Actors David Harewood (best known for his role in the award-winning US TV drama ‘Homeland’), and Linda Robson (from legendary BBC comedy ‘Birds of a Feather’), have lent their voices to two online videos in support of the British Lung Foundation’s campaign to ban smoking in cars when children are present.
In a break from their previous acting roles, the two videos see both actors providing voices for toddlers, highlighting the need to give a voice to one in five children in the UK who are regularly exposed to the potentially dangerous concentrations of second-hand smoke in cars.
Legislation to ban smoking in cars when children are present is due to be discussed in the House of Lords as part of the Children and Families Bill in November.
David Harewood commented:
"Like most parents, I would hate to see my children exposed to dangers of concentrated second-hand smoke in the car. Yet we know that this is regularly happening to over two million kids across the UK, either in their parents’ car or in the car of another adult. I, for one, am therefore proud to have spoken up for our children in calling for this important child protection measure to be made law".
Linda Robson explains the importance of supporting the campaign: "Having lost my father to lung cancer, I know only too well the devastating effect cigarette smoke can have. We know that children are even more vulnerable to the dangers of second-hand smoke than adults, especially within the confines of a car.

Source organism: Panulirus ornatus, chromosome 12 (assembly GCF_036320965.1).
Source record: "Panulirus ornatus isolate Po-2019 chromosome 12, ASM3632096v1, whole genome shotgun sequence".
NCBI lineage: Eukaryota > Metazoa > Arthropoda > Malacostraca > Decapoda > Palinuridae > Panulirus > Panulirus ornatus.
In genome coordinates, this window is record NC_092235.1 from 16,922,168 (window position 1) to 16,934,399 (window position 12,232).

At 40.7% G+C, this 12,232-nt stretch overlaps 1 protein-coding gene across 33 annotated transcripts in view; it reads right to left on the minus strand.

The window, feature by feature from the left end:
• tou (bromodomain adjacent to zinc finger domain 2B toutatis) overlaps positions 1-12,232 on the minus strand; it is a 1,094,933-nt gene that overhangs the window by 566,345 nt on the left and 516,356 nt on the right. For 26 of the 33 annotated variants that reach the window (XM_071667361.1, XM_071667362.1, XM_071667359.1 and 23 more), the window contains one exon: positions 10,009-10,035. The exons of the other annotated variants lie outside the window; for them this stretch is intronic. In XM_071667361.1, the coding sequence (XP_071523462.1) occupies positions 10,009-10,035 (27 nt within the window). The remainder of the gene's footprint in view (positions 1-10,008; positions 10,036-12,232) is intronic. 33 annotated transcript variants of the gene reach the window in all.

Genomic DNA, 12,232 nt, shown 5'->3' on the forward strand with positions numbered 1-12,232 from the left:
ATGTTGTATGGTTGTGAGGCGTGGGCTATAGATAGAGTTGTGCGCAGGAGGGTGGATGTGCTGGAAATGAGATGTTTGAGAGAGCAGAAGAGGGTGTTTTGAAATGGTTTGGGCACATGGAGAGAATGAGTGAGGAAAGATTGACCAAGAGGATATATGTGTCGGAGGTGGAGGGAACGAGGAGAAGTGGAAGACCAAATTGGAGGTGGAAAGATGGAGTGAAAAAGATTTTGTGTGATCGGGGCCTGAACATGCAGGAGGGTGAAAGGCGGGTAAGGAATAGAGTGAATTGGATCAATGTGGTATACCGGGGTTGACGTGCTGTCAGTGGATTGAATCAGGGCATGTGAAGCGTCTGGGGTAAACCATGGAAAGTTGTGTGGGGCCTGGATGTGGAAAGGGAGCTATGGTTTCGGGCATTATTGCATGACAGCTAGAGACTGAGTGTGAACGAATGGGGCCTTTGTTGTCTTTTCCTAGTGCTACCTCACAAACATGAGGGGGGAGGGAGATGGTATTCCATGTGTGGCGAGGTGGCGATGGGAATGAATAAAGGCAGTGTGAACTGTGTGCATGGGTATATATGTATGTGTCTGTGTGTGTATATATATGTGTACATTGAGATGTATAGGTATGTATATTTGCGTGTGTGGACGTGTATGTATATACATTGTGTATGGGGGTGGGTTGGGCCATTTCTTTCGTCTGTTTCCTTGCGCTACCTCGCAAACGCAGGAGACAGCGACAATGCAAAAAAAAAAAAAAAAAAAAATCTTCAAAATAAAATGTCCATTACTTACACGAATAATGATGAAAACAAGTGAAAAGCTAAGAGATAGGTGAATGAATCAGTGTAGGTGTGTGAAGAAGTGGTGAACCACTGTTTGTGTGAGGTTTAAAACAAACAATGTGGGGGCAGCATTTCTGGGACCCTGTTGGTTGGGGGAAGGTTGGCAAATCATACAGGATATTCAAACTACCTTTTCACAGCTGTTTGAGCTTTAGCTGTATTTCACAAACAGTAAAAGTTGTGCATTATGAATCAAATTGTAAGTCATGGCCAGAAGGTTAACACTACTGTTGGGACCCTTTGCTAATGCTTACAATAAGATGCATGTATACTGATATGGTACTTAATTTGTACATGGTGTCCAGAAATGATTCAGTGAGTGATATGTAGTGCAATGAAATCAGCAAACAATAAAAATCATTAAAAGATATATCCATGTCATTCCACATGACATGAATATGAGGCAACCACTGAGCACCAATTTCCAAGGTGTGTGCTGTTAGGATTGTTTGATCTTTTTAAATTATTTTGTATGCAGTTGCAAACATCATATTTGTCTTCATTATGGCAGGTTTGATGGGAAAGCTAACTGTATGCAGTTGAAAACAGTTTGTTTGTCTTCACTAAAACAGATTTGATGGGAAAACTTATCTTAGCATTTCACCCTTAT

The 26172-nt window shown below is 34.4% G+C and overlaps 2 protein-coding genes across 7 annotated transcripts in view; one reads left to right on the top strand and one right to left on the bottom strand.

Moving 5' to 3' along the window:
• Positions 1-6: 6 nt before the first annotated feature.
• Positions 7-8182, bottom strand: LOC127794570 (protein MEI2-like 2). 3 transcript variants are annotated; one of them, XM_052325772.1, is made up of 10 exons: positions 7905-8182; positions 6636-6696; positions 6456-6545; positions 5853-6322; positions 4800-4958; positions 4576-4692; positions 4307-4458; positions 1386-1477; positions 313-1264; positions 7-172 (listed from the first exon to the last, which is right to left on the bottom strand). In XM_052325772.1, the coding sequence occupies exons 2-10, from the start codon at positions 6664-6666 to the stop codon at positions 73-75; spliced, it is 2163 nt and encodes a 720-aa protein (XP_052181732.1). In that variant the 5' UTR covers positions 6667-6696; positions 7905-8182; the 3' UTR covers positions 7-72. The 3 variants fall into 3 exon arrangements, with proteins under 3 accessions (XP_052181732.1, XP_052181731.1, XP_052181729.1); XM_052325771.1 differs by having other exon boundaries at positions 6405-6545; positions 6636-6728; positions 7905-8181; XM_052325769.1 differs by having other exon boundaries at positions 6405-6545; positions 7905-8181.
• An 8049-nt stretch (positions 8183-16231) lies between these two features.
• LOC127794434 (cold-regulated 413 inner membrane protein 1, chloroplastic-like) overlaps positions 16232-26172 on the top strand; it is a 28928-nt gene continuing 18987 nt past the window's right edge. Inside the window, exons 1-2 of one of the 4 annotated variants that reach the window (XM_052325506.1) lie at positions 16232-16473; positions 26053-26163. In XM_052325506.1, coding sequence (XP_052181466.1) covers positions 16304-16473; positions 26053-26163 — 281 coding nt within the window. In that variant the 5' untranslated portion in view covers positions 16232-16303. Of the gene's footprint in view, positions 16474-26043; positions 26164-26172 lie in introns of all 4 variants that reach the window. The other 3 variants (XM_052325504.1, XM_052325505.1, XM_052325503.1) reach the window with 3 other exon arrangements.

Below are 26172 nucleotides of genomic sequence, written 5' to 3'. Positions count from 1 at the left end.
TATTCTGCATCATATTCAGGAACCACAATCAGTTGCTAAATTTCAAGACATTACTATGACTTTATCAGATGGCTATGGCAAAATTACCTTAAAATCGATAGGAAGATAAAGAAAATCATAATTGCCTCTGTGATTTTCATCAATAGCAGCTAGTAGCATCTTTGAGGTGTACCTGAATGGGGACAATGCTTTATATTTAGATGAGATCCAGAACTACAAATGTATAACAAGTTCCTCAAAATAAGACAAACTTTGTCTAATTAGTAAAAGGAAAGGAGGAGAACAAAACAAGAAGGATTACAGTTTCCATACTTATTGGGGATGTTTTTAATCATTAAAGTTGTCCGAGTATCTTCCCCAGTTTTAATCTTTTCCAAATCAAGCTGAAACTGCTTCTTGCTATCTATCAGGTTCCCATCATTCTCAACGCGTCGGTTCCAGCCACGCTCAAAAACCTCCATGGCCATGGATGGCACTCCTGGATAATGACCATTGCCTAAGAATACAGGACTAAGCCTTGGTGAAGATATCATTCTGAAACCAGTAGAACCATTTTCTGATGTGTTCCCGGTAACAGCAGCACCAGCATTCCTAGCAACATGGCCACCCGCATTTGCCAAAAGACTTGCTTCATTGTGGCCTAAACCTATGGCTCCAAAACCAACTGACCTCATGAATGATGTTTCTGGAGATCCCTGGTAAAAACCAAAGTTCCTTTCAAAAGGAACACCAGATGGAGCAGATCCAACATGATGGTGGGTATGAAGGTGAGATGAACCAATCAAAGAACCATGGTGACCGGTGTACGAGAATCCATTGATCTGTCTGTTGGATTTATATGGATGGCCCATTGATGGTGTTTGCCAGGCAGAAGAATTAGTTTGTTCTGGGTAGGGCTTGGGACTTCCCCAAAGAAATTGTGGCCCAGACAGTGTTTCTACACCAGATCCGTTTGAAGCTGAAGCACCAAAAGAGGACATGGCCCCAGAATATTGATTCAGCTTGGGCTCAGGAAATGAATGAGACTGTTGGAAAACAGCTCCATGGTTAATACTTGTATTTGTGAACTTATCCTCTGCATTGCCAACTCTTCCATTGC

“We’ve already introduced a ban on smoking in public places to protect workers from second-hand smoke. Surely we can take this small step to protect our children too?”
Dr Penny Woods Chief executive of the BLF said: "We are delighted that Linda and David have donated their time and effort in supporting this vital child protection campaign. "Research has shown that smoking in a car, even with the windows open or air conditioning on, can create levels of pollution deemed unsafe by World Health Organisation guidelines. With their smaller lungs, faster breathing and less-developed immune systems, children are even more susceptible to these dangers than adults.
“With one in five children still being exposed to passive smoke in a car, we hope that our videos will highlight just how important the need for a ban is in order to help protect their health”.
You can watch the videos here.